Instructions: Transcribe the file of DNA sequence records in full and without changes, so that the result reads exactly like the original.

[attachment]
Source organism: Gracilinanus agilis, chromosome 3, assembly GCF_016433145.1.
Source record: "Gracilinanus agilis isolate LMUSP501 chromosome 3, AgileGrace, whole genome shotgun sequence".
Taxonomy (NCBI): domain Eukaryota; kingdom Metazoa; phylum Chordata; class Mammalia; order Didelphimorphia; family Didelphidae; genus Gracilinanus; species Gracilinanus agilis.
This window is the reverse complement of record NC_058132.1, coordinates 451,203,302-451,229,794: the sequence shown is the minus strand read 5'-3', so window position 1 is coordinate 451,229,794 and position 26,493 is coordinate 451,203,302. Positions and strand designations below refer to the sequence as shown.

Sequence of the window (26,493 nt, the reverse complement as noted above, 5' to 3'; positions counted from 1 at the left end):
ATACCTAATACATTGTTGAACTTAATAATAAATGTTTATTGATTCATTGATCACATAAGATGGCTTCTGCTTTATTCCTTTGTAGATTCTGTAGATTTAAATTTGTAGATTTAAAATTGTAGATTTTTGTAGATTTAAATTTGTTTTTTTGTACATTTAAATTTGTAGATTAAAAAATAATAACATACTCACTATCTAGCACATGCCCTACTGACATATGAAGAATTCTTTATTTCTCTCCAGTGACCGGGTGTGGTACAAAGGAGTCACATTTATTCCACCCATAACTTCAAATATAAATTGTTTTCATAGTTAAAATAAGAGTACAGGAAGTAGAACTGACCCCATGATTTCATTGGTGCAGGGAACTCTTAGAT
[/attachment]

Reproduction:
Source organism: Gracilinanus agilis, chromosome 3, assembly GCF_016433145.1.
Source record: "Gracilinanus agilis isolate LMUSP501 chromosome 3, AgileGrace, whole genome shotgun sequence".
Taxonomy (NCBI): domain Eukaryota; kingdom Metazoa; phylum Chordata; class Mammalia; order Didelphimorphia; family Didelphidae; genus Gracilinanus; species Gracilinanus agilis.
This window is the reverse complement of record NC_058132.1, coordinates 451,203,302-451,229,794: the sequence shown is the minus strand read 5'-3', so window position 1 is coordinate 451,229,794 and position 26,493 is coordinate 451,203,302. Positions and strand designations below refer to the sequence as shown.

Sequence of the window (26,493 nt, the reverse complement as noted above, 5' to 3'; positions counted from 1 at the left end):
ATACCTAATACATTGTTGAACTTAATAATAAATGTTTATTGATTCATTGATCACATAAGATGGCTTCTGCTTTATTCCTTTGTAGATTCTGTAGATTTAAATTTGTAGATTTAAAATTGTAGATTTTTGTAGATTTAAATTTGTTTTTTTGTACATTTAAATTTGTAGATTAAAAAATAATAACATACTCACTATCTAGCACATGCCCTACTGACATATGAAGAATTCTTTATTTCTCTCCAGTGACCGGGTGTGGTACAAAGGAGTCACATTTATTCCACCCATAACTTCAAATATAAATTGTTTTCATAGTTAAAATAAGAGTACAGGAAGTAGAACTGACCCCATGATTTCATTGGTGCAGGGAACTCTTAGAT